# Vector transformation

1. Apr 22, 2004

### kvzrock

what does it mean by applying vector <-1,-1> to translate f(x) to h(x)?

2. Apr 23, 2004

### HallsofIvy

Staff Emeritus
"Translation" in general means to add a vector. Since you haven't told us what "f(x)" and "h(x)" represent I can't be more specific but if they are vector valued functions, then I would suspect you are to add the vector <-1,-1> to f(x).

3. Apr 23, 2004

### kvzrock

f(x)=x^3-3x^2
h(x) should be in the form of ax^3+bx^2+cx+d

edit: problem solved. Thanks.

Last edited: Apr 25, 2004
4. Apr 26, 2004

### HallsofIvy

Staff Emeritus
I suspect that you are intended to find a function whose graph looks exactly line y= f(x) but is translated (one translates geometric things- points and sets of points like graphs- not functions) by <-1,-1>. In particular, that means that, since f(0)= 0, we want g(-1)= -1. First, we want x= -1, in g, to "act like" x=0 in f. That is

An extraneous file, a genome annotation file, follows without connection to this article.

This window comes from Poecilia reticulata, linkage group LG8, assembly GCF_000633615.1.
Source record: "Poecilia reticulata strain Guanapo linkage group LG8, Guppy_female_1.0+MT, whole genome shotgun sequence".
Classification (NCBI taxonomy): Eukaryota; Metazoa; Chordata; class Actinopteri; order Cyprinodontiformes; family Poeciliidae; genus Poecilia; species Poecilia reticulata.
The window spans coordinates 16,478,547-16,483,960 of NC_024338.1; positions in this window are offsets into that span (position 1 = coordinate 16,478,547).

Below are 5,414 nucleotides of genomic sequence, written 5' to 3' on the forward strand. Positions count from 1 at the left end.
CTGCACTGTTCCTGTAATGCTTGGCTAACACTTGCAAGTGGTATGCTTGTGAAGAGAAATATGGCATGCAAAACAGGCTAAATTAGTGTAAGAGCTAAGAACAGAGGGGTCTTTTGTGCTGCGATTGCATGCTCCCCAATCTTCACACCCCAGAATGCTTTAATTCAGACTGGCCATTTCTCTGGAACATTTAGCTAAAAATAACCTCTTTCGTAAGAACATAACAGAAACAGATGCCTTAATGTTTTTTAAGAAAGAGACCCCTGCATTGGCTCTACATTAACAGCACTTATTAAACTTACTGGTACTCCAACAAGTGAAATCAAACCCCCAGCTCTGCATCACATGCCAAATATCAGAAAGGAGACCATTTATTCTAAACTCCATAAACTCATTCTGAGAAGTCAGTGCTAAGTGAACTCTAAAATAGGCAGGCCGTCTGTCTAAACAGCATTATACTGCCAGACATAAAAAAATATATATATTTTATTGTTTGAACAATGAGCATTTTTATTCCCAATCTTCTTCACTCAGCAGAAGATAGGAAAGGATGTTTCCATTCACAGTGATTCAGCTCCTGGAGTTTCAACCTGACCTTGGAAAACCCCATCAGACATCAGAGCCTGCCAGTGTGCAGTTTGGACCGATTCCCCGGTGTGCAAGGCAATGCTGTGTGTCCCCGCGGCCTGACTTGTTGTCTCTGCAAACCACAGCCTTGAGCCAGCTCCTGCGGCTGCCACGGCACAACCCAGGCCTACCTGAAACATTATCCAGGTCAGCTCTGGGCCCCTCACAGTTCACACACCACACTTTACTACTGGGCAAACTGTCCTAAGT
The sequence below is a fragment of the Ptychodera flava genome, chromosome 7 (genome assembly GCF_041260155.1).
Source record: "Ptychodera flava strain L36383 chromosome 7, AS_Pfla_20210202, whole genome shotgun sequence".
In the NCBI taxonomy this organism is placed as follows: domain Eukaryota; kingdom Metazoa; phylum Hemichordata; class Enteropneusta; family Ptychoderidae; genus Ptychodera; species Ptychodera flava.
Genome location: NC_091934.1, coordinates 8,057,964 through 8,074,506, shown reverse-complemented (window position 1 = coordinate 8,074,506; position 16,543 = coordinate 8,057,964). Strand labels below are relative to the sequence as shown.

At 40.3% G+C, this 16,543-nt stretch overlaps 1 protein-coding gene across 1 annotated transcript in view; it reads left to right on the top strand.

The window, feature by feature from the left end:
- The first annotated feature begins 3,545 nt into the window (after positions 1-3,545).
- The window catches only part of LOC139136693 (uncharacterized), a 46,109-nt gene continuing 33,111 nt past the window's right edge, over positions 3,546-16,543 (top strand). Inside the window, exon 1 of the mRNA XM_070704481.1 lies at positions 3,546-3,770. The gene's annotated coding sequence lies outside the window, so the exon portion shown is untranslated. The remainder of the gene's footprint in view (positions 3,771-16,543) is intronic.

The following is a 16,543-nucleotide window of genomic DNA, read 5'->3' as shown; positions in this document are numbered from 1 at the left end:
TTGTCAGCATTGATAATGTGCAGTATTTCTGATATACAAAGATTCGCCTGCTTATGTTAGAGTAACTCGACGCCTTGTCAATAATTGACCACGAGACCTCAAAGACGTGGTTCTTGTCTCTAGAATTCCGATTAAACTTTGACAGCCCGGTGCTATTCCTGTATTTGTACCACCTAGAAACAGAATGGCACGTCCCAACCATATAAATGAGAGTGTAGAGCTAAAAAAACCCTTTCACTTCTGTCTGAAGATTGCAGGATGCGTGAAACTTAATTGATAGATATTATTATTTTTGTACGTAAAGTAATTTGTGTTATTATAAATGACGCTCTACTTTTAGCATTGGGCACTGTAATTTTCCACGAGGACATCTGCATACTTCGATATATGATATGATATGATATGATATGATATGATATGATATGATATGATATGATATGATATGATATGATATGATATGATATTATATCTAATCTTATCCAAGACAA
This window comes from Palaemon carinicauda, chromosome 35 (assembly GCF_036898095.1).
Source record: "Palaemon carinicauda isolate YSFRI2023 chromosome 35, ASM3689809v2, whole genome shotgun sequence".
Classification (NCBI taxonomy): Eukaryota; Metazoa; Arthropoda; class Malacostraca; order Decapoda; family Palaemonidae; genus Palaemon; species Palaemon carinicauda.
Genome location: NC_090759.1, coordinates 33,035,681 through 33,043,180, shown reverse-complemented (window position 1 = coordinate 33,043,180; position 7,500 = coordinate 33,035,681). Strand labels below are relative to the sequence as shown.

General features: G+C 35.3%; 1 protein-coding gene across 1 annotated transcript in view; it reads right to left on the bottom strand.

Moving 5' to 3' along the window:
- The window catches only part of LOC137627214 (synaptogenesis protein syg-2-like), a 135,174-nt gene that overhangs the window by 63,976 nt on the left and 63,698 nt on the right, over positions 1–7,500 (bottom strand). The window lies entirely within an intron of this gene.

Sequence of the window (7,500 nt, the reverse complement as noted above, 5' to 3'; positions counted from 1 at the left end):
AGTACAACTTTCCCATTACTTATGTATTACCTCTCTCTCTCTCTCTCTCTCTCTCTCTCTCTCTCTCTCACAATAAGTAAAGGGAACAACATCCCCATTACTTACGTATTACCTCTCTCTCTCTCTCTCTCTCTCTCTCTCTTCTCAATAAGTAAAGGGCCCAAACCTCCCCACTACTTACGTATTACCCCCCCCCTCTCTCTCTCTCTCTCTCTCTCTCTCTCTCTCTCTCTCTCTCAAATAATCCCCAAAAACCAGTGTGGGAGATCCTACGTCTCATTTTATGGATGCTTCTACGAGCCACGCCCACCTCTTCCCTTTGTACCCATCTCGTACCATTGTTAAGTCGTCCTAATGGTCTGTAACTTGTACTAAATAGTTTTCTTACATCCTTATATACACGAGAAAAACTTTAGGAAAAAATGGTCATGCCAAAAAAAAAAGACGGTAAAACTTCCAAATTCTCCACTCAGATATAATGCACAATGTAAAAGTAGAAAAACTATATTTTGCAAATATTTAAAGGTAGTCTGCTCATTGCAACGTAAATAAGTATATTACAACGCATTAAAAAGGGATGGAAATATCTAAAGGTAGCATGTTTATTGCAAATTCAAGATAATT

g(x)= f(u) for some u so that when x= -1, u= 0: okay the simplest possible thing is u= x+1. If we write g(x)= f(x+1)= (x+1)3- 3(x+1)2, we have g(-1)= f(0) but we are not quite done: g(-1)= f(0)= 0 and we want g(-1)= f(0)-1. Fine: just subtract 1 from what we just got:

g(x)= (x+1)3- 3(x+1)2- 1.

In order to get it in the form "ax3+ b2+ cx+ d", you will need to multiply it out.